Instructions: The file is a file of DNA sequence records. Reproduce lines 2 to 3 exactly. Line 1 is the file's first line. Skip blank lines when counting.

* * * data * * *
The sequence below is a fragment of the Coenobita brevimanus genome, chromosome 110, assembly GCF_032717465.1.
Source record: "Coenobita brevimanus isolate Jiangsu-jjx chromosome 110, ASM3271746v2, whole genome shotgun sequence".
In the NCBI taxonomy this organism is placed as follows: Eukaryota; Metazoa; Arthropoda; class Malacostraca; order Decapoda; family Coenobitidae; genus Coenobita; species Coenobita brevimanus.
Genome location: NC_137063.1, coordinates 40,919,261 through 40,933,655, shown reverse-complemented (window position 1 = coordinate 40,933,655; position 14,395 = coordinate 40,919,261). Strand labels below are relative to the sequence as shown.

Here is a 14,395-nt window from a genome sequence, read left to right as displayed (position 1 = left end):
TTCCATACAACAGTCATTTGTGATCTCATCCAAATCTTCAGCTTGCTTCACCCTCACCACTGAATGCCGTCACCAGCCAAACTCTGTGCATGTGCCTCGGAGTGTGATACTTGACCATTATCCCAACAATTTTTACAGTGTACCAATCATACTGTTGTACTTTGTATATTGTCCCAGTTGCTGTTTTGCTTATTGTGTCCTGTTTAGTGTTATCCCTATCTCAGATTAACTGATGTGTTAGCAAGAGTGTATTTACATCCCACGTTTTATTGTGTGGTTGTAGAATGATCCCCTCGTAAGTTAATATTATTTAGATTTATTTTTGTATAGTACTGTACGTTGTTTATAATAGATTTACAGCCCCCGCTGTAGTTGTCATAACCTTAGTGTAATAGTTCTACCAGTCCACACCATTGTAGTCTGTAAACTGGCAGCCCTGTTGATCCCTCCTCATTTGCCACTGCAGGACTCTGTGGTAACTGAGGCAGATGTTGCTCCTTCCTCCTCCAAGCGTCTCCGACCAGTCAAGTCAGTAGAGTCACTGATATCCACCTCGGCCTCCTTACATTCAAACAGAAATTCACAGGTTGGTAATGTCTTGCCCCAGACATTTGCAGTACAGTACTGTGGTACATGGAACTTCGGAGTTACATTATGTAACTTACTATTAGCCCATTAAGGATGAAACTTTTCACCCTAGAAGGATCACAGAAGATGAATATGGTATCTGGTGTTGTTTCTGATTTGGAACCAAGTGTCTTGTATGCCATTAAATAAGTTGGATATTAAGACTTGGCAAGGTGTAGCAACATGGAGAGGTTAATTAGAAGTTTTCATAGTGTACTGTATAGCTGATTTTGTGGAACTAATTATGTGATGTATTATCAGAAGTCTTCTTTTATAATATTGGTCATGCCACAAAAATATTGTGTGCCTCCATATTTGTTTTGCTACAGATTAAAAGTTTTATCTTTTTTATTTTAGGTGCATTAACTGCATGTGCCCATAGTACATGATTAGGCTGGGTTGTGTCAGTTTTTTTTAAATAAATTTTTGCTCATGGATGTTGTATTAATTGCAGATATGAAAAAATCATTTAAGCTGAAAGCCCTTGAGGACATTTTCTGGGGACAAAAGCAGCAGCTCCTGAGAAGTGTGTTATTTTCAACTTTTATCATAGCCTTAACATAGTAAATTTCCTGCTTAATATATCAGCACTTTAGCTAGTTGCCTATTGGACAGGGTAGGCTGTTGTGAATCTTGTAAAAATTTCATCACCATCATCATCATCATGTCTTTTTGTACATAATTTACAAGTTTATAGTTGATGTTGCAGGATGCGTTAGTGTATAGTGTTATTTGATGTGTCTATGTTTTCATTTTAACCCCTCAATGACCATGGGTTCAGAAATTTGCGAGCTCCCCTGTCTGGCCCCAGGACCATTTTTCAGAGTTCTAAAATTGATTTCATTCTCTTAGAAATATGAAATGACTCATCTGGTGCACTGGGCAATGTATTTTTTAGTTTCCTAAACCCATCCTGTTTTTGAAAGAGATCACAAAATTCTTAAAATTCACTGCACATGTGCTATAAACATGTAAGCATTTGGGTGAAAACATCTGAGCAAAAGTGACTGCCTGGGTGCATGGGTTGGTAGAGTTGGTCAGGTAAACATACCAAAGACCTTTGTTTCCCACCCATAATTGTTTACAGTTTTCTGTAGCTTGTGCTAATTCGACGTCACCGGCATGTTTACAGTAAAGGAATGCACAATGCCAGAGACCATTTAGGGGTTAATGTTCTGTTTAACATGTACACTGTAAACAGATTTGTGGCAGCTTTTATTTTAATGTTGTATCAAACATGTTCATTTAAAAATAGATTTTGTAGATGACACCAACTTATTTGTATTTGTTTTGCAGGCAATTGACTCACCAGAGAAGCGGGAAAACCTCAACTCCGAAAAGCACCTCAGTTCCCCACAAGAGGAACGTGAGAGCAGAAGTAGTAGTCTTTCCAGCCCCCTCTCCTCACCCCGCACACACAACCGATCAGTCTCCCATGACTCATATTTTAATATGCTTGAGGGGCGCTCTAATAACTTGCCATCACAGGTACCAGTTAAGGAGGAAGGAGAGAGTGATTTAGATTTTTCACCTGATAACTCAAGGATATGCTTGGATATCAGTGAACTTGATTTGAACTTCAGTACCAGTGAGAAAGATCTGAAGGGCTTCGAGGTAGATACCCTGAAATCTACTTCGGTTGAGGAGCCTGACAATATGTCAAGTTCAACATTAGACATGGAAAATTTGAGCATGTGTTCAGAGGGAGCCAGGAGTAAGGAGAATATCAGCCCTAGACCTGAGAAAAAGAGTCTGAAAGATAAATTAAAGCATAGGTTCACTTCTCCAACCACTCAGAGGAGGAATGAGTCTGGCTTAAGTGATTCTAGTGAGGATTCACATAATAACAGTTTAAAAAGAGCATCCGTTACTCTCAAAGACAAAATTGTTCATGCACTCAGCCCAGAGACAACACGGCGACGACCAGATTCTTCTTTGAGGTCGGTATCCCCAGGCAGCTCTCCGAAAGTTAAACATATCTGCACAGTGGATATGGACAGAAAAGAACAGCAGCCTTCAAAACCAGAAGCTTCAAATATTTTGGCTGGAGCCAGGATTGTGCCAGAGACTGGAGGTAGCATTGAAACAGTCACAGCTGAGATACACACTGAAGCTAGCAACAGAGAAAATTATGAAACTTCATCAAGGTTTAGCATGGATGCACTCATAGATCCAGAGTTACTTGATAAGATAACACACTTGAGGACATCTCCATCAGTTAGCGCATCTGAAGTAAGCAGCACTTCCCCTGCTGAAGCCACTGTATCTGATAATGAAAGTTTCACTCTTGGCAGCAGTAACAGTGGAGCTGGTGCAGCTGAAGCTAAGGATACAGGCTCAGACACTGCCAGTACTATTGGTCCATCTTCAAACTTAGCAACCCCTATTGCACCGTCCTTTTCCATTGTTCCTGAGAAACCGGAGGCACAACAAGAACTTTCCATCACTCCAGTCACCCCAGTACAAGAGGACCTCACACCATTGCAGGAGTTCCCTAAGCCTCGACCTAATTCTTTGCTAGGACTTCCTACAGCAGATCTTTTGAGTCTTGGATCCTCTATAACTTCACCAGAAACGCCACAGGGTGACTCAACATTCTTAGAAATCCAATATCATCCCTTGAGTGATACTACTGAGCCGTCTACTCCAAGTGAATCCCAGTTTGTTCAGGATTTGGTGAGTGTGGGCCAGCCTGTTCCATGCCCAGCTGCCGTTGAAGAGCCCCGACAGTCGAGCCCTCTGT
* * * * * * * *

Source record: "Coenobita brevimanus isolate Jiangsu-jjx chromosome 110, ASM3271746v2, whole genome shotgun sequence".
In the NCBI taxonomy this organism is placed as follows: Eukaryota; Metazoa; Arthropoda; class Malacostraca; order Decapoda; family Coenobitidae; genus Coenobita; species Coenobita brevimanus.